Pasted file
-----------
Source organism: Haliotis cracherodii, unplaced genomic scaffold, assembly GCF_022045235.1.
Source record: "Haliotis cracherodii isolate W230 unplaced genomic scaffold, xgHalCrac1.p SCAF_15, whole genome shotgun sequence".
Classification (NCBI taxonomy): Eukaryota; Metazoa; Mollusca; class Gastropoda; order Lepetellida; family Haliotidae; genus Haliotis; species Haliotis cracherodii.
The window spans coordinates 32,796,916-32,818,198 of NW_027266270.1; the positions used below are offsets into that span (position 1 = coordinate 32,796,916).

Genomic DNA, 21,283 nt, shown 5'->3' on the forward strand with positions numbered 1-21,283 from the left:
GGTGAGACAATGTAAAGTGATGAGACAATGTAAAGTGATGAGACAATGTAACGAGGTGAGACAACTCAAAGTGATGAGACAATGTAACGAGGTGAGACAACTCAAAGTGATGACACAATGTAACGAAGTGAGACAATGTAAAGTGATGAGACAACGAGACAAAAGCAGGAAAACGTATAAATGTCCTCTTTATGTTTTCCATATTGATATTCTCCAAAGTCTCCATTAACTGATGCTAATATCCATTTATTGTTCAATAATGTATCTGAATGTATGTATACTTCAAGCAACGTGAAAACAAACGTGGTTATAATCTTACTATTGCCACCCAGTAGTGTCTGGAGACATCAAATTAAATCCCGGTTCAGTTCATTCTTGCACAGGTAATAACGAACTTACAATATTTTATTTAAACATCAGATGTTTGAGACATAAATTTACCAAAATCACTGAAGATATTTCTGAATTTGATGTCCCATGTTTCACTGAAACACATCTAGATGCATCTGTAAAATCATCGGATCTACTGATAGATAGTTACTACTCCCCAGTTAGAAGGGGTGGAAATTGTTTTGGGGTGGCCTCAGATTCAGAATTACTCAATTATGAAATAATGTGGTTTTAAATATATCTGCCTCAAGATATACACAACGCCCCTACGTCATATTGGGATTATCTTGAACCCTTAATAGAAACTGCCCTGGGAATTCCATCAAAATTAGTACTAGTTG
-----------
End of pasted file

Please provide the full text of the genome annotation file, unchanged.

Source organism: Haliotis cracherodii, unplaced genomic scaffold, assembly GCF_022045235.1.
Source record: "Haliotis cracherodii isolate W230 unplaced genomic scaffold, xgHalCrac1.p SCAF_15, whole genome shotgun sequence".
Classification (NCBI taxonomy): Eukaryota; Metazoa; Mollusca; class Gastropoda; order Lepetellida; family Haliotidae; genus Haliotis; species Haliotis cracherodii.
The window spans coordinates 32,796,916-32,818,198 of NW_027266270.1; the positions used below are offsets into that span (position 1 = coordinate 32,796,916).

Genomic DNA, 21,283 nt, shown 5'->3' on the forward strand with positions numbered 1-21,283 from the left:
GGTGAGACAATGTAAAGTGATGAGACAATGTAAAGTGATGAGACAATGTAACGAGGTGAGACAACTCAAAGTGATGAGACAATGTAACGAGGTGAGACAACTCAAAGTGATGACACAATGTAACGAAGTGAGACAATGTAAAGTGATGAGACAACGAGACAAAAGCAGGAAAACGTATAAATGTCCTCTTTATGTTTTCCATATTGATATTCTCCAAAGTCTCCATTAACTGATGCTAATATCCATTTATTGTTCAATAATGTATCTGAATGTATGTATACTTCAAGCAACGTGAAAACAAACGTGGTTATAATCTTACTATTGCCACCCAGTAGTGTCTGGAGACATCAAATTAAATCCCGGTTCAGTTCATTCTTGCACAGGTAATAACGAACTTACAATATTTTATTTAAACATCAGATGTTTGAGACATAAATTTACCAAAATCACTGAAGATATTTCTGAATTTGATGTCCCATGTTTCACTGAAACACATCTAGATGCATCTGTAAAATCATCGGATCTACTGATAGATAGTTACTACTCCCCAGTTAGAAGGGGTGGAAATTGTTTTGGGGTGGCCTCAGATTCAGAATTACTCAATTATGAAATAATGTGGTTTTAAATATATCTGCCTCAAGATATACACAACGCCCCTACGTCATATTGGGATTATCTTGAACCCTTAATAGAAACTGCCCTGGGAATTCCATCAAAATTAGTACTAGTTG